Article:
Hi! This is X-Plane Support again. Yesterday we sent you a guide to installing and using the X‑Plane demo you downloaded. (If you missed it, you can still read it online.) This is the first email in the month-long course you signed up for about getting the most out of X-Plane.
Today we’d like to share with you how you can find a virtual version of your favorite aircraft and then fly it in X-Plane.
In the 20 years we’ve been doing this, no one has ever looked at the default hangar and thought “Oh, that’s probably all the aircraft I’ll ever want to fly.” Of course you want more aircraft! And if you’re a pilot, you probably want to fly the same aircraft in X‑Plane that you fly in the real world. Luckily, X‑Plane makes it easy to add an unlimited number of custom aircraft.
There are a few great places to find new aircraft. One is the X‑Plane Downloads page on the fan site X-Plane.org. (Note: Before downloading from X-Plane.org, you’ll need to create a free account there.) Another is the X‑Plane France site.
Many of the airplanes on those sites are free (known as “freeware” in the flight sim world), but a small number require purchasing (these are “payware”).
To get you started, here are a few more of my favorite freeware airplanes:
And, in case you missed the list from the email I sent yesterday, here are five more:
If you missed the instructions on adding aircraft in the last email, here they are:
When you download a custom aircraft from the web sites above, it will typically be in a compressed folder (usually a ZIP file) that contains the airplane and all its various paint jobs, airfoils, etc. Once that compressed folder is downloaded, you should be able to double-click on it to open or expand it.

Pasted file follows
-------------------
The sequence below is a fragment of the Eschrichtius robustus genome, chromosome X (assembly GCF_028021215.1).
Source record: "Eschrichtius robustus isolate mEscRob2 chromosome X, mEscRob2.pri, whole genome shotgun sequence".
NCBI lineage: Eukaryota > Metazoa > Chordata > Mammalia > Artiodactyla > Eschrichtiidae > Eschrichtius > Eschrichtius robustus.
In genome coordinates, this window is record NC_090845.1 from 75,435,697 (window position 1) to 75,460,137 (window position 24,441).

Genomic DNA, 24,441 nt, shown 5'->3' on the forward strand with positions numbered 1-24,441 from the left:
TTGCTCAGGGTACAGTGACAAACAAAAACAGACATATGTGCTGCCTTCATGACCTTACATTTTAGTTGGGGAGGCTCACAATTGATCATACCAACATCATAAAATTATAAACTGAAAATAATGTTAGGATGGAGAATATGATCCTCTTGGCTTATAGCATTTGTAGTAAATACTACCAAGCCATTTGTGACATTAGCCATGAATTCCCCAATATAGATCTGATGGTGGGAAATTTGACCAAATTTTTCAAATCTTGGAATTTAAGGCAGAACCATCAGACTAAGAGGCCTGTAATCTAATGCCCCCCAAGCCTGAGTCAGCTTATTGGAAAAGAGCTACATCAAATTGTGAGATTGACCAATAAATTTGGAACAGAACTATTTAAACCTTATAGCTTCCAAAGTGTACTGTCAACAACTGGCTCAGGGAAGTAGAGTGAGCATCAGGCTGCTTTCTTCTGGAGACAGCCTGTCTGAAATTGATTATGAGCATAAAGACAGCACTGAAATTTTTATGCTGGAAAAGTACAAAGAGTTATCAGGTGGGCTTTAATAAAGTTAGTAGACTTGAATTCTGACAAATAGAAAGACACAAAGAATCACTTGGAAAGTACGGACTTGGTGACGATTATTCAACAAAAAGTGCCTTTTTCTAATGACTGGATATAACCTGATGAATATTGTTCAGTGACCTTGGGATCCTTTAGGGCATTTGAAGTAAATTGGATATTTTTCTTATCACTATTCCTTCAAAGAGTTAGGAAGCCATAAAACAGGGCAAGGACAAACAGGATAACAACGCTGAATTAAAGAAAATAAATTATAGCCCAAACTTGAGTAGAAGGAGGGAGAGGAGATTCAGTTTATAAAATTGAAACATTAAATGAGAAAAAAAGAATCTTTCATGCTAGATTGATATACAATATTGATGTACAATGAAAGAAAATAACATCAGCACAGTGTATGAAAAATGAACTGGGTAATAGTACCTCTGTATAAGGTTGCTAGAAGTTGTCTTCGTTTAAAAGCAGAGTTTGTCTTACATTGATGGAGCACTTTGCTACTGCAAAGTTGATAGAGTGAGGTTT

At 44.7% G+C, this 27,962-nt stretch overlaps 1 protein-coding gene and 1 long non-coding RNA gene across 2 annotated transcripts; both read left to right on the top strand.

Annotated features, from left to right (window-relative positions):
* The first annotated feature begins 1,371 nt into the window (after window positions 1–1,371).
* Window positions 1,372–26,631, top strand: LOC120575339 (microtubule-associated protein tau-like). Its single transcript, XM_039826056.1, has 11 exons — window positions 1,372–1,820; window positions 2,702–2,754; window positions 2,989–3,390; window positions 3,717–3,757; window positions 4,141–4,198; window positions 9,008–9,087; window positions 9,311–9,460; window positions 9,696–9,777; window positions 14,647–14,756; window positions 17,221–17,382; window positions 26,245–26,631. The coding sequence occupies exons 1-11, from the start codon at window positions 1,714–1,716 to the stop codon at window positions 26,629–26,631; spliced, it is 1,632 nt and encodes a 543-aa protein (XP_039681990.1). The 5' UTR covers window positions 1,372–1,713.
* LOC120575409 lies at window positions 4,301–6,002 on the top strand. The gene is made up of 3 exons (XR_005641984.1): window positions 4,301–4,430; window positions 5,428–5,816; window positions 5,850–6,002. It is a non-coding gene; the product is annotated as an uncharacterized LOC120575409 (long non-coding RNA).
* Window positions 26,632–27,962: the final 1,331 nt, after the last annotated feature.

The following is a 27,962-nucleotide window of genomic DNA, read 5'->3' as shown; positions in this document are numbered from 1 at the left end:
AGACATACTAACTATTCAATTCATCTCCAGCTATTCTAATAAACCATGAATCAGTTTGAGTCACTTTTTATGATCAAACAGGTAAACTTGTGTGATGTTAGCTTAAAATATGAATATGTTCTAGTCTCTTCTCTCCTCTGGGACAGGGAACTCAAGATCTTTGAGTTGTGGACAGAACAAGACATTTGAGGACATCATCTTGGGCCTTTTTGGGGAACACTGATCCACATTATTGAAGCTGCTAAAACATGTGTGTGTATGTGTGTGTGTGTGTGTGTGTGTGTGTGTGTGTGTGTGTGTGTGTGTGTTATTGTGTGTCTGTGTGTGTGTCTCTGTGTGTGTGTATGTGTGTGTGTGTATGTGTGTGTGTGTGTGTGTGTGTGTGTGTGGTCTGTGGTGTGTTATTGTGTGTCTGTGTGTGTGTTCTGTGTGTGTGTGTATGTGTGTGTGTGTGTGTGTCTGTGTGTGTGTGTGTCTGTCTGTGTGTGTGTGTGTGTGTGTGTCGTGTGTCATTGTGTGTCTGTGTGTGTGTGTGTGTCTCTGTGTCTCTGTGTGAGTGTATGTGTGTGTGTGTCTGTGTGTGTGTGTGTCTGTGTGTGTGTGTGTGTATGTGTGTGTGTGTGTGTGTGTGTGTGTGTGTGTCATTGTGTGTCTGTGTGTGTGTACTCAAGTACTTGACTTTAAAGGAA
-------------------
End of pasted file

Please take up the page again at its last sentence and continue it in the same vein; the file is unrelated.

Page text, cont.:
You should move the contents of that compressed folder into the folder called “Aircraft” within the X‑Plane 10 directory. If you followed the instructions in the previous email I sent, you should be able to find the X‑Plane 11 directory on the Desktop. So, to install your custom aircraft, just:
- Double-click on the X‑Plane 11 folder on the Desktop.
- In that folder, double-click on the “Aircraft” folder.
- Drag-and-drop the contents from the file you downloaded and uncompressed into the “Aircraft” folder window.
So for a newly downloaded Airbus, the folder path in Windows might look like this:
Start up X‑Plane and in the Flight Configuration window you can now click on the aircraft you just added. Cool!
At this point, all that’s left is to go flying!
A couple days from now, we’ll send you an email on flying approaches in X-Plane. If you’re a sim pilot only, you’ll get to experience the thrill (and challenge!) of the perfect touch-down. If you’re a real-world pilot, you’ll be able to tune up your stick-and-rudder skills before your next flight review. In any case, we think you’ll enjoy it!
If you’d like more information on adding new stuff to X‑Plane (including custom scenery), check out the “Expanding X-Plane” section of the X‑Plane manual.
Until next time,
– X-Plane Customer Support